the Ontario Prospectors Association (OPA) and an industry fringe group for what they term a campaign of “racism” against First Nations.
“Representatives of this radical association of junior mining groups has waged a racist media campaign against the Wahgoshig First Nation, who are taking a legal and principled position to defend their treaty and aboriginal rights, as well as ensuring that Ontario meets its obligations on the duty to consult in good faith,” said Grand Chief Yesno in a Nov. 7 statement.
The annual event is hosted by the OPA and contains a significant provincial government presence.
Stretch is the midst of an ongoing, heated legal dispute with the Wahgoshig First Nation over an exploration drilling program at his Lake Abitibi gold play in northeastern Ontario.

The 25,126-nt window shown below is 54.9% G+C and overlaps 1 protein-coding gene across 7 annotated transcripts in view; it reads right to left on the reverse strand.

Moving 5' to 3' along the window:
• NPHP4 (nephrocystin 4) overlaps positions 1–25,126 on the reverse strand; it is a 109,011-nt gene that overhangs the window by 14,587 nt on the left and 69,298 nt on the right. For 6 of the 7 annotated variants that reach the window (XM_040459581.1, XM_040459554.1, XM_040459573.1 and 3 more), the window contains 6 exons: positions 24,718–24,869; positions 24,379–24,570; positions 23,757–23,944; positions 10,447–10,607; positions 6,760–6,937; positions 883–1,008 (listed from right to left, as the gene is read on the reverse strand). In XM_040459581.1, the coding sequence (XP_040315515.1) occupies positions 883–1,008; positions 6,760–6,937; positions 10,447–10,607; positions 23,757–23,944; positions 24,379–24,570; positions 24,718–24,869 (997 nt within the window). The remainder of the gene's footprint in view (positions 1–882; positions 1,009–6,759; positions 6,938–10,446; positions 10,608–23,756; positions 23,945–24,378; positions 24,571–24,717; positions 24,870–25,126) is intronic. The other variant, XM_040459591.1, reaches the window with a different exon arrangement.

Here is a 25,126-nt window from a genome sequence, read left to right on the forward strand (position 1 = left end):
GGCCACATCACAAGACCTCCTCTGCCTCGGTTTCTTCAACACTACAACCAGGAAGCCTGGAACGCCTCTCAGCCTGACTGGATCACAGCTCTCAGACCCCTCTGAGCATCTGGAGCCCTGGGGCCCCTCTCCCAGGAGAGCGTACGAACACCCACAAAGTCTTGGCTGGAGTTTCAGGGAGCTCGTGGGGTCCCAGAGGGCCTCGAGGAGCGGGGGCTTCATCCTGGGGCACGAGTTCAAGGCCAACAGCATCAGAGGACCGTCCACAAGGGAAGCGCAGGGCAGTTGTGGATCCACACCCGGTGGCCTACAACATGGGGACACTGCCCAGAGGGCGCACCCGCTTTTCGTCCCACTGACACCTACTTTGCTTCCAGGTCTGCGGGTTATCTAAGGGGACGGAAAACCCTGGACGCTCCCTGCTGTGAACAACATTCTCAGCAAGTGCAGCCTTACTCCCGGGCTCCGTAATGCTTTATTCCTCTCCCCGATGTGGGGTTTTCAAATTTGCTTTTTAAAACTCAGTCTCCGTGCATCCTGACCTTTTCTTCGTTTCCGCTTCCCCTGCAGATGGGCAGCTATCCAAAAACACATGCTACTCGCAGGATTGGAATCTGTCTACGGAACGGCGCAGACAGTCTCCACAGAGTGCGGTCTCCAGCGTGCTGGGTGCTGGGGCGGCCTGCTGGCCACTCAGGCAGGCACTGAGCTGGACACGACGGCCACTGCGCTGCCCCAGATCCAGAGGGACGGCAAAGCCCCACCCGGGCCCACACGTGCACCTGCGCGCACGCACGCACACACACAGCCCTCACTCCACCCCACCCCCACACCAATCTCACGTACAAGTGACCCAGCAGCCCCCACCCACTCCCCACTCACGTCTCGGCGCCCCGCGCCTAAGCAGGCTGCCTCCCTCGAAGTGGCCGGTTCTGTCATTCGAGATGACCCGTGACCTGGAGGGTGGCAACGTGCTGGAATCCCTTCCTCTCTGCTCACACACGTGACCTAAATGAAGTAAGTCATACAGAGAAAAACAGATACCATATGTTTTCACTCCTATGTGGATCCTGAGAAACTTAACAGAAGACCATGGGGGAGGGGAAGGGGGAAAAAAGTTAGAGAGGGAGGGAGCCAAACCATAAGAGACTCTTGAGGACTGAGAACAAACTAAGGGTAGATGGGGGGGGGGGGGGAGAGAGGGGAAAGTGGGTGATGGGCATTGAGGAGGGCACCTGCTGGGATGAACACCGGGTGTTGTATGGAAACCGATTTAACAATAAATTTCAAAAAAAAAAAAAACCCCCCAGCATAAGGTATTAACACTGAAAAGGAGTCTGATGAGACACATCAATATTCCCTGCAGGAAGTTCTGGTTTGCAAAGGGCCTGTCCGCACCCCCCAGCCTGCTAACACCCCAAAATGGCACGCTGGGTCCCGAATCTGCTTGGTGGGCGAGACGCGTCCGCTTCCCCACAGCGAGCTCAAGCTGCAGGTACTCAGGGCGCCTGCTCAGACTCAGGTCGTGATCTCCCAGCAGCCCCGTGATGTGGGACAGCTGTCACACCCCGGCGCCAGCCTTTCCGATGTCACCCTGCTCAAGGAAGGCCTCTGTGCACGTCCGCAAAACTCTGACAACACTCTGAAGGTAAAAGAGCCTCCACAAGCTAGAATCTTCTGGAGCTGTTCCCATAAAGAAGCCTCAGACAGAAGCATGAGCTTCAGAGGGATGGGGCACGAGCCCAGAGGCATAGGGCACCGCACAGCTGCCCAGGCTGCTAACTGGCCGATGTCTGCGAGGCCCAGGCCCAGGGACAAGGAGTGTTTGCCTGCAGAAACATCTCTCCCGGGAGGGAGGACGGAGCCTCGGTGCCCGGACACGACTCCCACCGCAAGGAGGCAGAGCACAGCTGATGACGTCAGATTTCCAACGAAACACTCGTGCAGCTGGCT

Babin, who sought a court injunction against Solid Gold last November to stop exploration, categorized Stretch's speech and remarks as “offensive.”
“This guy has no intention of working with First Nations people,” said Babin.
NAN, a Thunder Bay-based Aboriginal political organization, is calling on Ontario to withdraw support of the Ontario Prospectors Association and remove executive director Garry Clark as an advisor on various industry committees.
“The Province of Ontario and the Ministry of Northern Development and Mines continue to send a misguided message to First Nations by supporting this group,” said Yesno.
NAN and Wahgoshig accuse the OPA of being affiliated with Miners United, a fringe group of prospectors and junior mining executives frustrated by government inaction on the rules of First Nation consultation.
“I do not believe that reasonable Ontarians and responsible mining industry members support the activities and statements made by these representatives,” added NAN Regional Grand Chief Stan Beardy. “It just makes it that much more difficult to have a positive working relationship.”